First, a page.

Featured in the video above, Archer Gillett is a 4-year-old girl living with her adoptive family in Newcastle, Oklahoma. For many foster families like Archer’s, the holiday season can be hectic.
“Generally, I have five or six or seven (foster) kids around the holiday season, and going out and finding that perfect toy for each kid is a lot of work,” said Whitney Hollingsworth, Archer’s adoptive mother.
And what is Archer asking Santa Claus for this year?
“A pet unicorn that can really fly, not pretend,” Archer said, emphasizing that Santa can do anything. “That’s all I want. He can (do it). He is magic.”
But what if Santa really can’t find a pet unicorn?
“A for-real dragon that breathes fire and roasts marshmallows,” Archer said.
OK Foster Wishes provides ‘Christmas miracles’
Maybe you won’t be able to find a flying unicorn or a fire-breathing, marshmallow-roasting dragon, but that doesn’t mean you can’t help provide the perfect gift for one of Oklahoma’s 6,000 children in foster care this holiday season.
OK Foster Wishes is an annual effort to meet the holiday gift desires of Oklahoma foster children, and this year the Oklahoma Institute for Child Advocacy and the Oklahoma Department of Human Services are partnering to collect donations.
“There are lots of ways that OK Foster Wishes blesses foster families,” Hollingsworth said. “One is that it sort of takes the planning out of it.”
Archer’s adoptive parents began fostering her when she was 9 months old, and they have been fostering children for seven years now. On more than one occasion, OK Foster Wishes has helped make Christmas miracles come true, Hollingsworth said.
For example, a couple of years ago, Whitney got a call in early December about a boy needing a home and a lot of medical attention for severe burns. There were many days she had to take off work and travel to the treatment center, making Christmas shopping extra challenging. OK Foster Wishes was able to step in and make sure the boy got the gifts he wanted.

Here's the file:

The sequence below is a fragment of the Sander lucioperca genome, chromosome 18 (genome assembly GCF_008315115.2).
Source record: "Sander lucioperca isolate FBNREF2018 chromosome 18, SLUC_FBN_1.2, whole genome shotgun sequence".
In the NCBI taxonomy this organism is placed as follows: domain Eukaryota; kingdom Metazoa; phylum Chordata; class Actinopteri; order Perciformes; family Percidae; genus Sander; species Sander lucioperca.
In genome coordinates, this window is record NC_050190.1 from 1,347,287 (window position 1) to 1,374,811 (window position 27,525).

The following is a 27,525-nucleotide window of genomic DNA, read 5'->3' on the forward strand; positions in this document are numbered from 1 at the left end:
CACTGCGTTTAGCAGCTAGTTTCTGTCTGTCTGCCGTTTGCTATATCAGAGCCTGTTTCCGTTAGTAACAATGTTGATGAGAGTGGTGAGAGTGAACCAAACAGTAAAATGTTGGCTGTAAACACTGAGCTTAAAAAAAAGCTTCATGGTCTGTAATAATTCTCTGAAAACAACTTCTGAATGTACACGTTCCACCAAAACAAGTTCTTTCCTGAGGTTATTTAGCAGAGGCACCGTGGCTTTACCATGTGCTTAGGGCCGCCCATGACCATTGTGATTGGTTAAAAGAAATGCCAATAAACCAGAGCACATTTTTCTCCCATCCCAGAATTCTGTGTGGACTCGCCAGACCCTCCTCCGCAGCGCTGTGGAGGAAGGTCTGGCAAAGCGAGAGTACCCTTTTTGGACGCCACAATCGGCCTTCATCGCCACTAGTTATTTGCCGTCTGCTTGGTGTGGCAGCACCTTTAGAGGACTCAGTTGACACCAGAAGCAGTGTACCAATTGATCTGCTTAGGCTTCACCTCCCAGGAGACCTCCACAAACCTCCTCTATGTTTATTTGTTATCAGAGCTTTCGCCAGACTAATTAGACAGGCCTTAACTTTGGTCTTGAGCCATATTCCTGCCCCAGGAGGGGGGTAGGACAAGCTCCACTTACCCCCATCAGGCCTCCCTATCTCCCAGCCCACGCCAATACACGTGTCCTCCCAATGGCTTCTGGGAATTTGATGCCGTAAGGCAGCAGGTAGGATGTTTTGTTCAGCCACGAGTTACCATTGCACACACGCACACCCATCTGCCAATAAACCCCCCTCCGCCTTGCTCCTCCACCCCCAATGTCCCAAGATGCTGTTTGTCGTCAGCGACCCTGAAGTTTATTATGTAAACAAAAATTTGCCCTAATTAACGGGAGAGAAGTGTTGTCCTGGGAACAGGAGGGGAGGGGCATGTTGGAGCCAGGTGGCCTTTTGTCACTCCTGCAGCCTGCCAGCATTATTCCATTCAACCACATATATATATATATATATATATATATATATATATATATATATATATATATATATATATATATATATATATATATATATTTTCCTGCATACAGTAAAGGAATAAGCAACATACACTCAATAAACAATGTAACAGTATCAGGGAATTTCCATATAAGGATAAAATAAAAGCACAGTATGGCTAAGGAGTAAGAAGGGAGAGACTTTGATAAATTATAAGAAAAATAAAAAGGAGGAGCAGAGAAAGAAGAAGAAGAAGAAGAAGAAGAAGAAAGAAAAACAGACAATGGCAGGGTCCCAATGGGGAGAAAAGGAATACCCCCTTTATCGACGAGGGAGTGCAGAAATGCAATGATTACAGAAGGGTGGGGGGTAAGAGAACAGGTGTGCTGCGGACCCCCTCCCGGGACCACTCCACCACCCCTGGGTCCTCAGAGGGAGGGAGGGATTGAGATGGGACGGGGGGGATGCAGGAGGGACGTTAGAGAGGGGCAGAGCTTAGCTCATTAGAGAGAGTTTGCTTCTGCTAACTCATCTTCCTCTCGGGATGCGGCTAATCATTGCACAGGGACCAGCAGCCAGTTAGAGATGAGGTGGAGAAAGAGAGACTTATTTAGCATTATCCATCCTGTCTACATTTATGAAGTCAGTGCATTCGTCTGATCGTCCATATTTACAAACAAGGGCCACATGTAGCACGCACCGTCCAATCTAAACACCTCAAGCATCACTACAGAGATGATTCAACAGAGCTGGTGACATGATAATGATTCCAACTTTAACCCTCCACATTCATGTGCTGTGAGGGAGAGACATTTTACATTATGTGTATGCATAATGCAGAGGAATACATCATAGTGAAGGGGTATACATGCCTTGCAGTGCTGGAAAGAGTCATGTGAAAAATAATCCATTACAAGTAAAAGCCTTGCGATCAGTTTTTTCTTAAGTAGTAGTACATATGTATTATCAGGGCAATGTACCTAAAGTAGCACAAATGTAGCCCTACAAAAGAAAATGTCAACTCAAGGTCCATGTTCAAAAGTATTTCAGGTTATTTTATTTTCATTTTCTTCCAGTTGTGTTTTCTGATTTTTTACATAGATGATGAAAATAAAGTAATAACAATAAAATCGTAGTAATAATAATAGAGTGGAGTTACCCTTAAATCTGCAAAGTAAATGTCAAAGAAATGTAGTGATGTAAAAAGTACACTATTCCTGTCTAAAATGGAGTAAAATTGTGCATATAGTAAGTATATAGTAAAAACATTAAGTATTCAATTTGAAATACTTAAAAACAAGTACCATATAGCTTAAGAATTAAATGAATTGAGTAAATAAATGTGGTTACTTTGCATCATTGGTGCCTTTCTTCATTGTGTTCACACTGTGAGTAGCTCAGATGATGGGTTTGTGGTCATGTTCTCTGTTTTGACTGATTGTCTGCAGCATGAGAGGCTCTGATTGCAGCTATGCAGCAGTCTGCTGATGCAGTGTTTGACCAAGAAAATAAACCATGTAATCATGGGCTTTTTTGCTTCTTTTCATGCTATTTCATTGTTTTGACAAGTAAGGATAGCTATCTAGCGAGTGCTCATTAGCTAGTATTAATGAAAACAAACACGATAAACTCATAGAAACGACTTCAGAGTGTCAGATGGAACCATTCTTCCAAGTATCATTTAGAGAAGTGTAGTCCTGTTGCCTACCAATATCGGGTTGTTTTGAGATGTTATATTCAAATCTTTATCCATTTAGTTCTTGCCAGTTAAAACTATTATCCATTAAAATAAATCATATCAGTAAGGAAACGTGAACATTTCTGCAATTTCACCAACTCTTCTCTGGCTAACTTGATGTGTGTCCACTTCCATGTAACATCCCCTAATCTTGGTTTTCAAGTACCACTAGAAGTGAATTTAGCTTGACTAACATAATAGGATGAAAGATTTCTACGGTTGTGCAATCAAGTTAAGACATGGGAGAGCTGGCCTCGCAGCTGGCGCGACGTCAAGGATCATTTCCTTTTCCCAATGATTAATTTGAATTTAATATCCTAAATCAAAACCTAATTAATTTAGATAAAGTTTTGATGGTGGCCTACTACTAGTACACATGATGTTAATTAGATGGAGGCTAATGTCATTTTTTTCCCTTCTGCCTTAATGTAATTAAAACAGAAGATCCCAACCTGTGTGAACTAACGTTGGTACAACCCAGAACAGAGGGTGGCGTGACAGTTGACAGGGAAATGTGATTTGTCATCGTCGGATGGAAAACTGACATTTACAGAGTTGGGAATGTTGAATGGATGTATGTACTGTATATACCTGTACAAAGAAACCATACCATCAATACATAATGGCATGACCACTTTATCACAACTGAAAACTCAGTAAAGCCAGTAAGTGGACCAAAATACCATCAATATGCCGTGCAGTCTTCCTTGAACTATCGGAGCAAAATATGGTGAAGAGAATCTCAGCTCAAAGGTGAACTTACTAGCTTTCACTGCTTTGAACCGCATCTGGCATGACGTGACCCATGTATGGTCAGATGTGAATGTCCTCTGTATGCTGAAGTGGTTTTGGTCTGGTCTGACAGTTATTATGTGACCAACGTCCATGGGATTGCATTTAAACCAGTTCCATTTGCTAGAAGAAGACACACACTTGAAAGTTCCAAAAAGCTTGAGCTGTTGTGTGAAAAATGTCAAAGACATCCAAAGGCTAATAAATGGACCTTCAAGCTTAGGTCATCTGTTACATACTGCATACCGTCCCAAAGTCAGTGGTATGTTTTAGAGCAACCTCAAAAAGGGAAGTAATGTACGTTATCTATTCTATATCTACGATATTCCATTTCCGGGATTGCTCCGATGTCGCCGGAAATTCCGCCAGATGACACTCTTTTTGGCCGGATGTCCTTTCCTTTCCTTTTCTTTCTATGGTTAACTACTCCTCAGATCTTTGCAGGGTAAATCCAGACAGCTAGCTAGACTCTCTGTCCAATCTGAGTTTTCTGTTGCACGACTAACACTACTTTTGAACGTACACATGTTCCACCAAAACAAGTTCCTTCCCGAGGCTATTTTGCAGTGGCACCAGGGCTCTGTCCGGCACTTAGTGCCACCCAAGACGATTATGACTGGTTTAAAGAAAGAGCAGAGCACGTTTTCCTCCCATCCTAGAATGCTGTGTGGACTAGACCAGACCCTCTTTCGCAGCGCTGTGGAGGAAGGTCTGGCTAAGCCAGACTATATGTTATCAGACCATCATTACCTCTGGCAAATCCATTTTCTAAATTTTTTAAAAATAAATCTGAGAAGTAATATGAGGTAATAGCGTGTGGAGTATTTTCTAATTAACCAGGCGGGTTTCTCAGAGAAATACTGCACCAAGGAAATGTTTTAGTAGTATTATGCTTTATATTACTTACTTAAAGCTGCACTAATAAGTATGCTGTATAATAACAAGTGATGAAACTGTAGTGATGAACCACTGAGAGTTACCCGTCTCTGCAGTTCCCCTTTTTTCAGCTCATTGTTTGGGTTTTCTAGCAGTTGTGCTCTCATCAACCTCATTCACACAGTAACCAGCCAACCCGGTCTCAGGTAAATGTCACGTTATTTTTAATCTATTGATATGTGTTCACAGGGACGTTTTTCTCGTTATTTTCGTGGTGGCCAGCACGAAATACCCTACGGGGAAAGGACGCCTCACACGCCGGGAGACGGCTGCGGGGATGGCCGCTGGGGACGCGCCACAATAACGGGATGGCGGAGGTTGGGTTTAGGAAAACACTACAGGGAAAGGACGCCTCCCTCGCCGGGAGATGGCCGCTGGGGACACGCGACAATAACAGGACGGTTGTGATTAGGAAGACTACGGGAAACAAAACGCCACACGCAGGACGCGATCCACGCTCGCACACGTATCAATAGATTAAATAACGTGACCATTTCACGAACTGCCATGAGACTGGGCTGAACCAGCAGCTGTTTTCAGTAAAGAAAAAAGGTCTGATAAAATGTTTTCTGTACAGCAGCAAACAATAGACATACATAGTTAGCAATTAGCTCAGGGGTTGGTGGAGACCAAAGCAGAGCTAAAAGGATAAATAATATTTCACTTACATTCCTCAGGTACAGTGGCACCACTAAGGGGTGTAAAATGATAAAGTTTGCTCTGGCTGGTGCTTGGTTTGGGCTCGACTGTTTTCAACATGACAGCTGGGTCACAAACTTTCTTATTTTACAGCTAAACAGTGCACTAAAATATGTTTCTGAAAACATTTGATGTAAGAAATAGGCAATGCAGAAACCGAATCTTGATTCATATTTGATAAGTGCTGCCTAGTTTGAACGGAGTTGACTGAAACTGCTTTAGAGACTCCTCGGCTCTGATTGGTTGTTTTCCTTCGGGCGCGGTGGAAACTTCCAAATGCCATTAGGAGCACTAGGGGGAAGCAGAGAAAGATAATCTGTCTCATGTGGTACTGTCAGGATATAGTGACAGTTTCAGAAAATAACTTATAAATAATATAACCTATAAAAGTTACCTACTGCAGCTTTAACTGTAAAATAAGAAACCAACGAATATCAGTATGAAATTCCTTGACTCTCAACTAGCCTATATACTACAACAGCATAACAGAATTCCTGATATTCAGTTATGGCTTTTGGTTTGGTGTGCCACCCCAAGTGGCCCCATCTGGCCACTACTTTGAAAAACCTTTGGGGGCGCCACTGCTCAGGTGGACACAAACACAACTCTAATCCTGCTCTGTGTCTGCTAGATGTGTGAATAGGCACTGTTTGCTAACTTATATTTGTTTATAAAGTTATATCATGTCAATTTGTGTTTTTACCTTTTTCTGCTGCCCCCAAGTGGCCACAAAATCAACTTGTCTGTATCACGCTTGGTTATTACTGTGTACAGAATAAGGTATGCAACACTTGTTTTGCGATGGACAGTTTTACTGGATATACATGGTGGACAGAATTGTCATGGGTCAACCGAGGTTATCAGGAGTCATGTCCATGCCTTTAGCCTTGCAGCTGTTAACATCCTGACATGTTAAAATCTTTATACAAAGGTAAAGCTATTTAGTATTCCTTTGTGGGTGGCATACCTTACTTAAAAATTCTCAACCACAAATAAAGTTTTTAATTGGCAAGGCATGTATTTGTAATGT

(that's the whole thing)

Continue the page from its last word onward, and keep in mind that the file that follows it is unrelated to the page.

This year, OICA and OK Foster Wishes are working in conjunction with the OKDHS Office of Community and Faith Engagement to provide gifts to children living in more than 50 counties across the state.
DHS Director Ed Lake said the gift effort is important to children in foster care, child welfare workers and foster families.
“This is a way for us to bring joy into the lives of the children we serve and to assist the foster families who have opened their hearts and homes to these children,” Lake said. “There is nothing more rewarding than helping to make a child happy, and we are so grateful for the many partners and organizations that have joined us in this effort year after year.”
Hollingsworth knows firsthand just how important OK Foster Wishes can be.
“Those gift cards or that nice makeup set or really going through and finding that exact thing they want on their list — that’s really powerful to a kid that’s in a really bad spot,” she said. “It’s not that the place itself is bad or unsafe. The issue is that they’re not with their family on the holidays. It’s just not how it should be.”
OICA CEO Joe Dorman said the program helps to show children in foster care that they have a community filled with people who care about them.
“Children need to know they are loved and cared for, and receiving holiday presents is a great reminder that they are,” Dorman said. “I’m encouraging Oklahomans to give generously to make sure we put a smile on these kids’ faces this holiday season.”
Here are a couple of ways you can put a smile on a kid’s face this year:
- You can make an online donation. DHS child welfare workers are currently working with foster parents and children to compile gift “wish lists.” A suggested donation of $75 will be used to purchase a gift on that list as well as support transportation and delivery services.
- Or, if you want to purchase gifts, you can sign up to receive a wish list which will be sent out via email in November. Gifts can be delivered at select drop-off points, listed at okfosterwishes.org.
More about OICA
OICA works to support child well-being in Oklahoma. They are a local partner of the Annie E. Casey Foundation, which releases the annual KIDS COUNT Data Book as well as a recent report titled “Race for Results: Building a Path for Opportunity for All Children.”